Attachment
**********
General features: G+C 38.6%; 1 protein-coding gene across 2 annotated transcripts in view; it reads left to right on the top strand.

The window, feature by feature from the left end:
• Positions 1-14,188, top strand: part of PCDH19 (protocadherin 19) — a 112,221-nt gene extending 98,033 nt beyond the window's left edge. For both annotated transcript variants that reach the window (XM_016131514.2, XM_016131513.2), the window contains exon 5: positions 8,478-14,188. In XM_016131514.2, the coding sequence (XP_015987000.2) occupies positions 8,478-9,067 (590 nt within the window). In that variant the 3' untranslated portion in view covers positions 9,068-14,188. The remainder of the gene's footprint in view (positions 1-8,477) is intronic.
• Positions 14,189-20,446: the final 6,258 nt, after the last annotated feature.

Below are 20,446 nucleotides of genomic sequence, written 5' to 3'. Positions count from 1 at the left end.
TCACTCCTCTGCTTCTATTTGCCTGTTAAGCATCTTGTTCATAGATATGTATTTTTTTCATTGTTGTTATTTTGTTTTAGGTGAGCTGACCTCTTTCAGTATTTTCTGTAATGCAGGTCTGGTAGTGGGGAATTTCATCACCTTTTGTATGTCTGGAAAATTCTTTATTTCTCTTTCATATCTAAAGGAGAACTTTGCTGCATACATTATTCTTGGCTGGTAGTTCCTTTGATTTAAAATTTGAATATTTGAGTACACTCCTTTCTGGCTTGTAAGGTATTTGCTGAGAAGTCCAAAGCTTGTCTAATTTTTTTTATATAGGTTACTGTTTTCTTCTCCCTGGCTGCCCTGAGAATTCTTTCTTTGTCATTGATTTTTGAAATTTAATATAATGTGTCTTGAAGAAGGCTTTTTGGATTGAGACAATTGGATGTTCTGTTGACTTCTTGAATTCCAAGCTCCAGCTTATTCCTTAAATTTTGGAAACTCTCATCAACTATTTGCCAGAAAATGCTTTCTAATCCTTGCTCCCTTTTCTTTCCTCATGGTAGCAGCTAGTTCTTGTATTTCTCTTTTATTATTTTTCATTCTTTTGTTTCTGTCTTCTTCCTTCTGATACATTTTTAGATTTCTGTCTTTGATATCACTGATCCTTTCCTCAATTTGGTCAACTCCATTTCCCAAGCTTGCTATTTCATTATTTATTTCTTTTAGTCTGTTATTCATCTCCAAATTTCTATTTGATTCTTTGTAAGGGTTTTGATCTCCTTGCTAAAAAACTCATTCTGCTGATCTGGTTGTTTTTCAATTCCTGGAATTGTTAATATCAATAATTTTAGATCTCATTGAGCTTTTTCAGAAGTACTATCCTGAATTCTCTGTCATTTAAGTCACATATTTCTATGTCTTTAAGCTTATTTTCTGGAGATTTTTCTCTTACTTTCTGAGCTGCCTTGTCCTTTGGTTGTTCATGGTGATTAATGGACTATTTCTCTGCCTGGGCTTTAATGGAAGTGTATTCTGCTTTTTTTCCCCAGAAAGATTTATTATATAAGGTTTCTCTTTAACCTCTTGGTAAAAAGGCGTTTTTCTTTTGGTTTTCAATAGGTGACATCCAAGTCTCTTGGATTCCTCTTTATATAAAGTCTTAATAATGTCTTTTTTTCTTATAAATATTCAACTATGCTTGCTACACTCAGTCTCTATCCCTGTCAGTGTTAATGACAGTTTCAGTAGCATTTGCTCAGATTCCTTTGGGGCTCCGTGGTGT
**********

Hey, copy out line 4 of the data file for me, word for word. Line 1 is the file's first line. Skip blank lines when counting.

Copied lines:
• Positions 14,189-20,446: the final 6,258 nt, after the last annotated feature.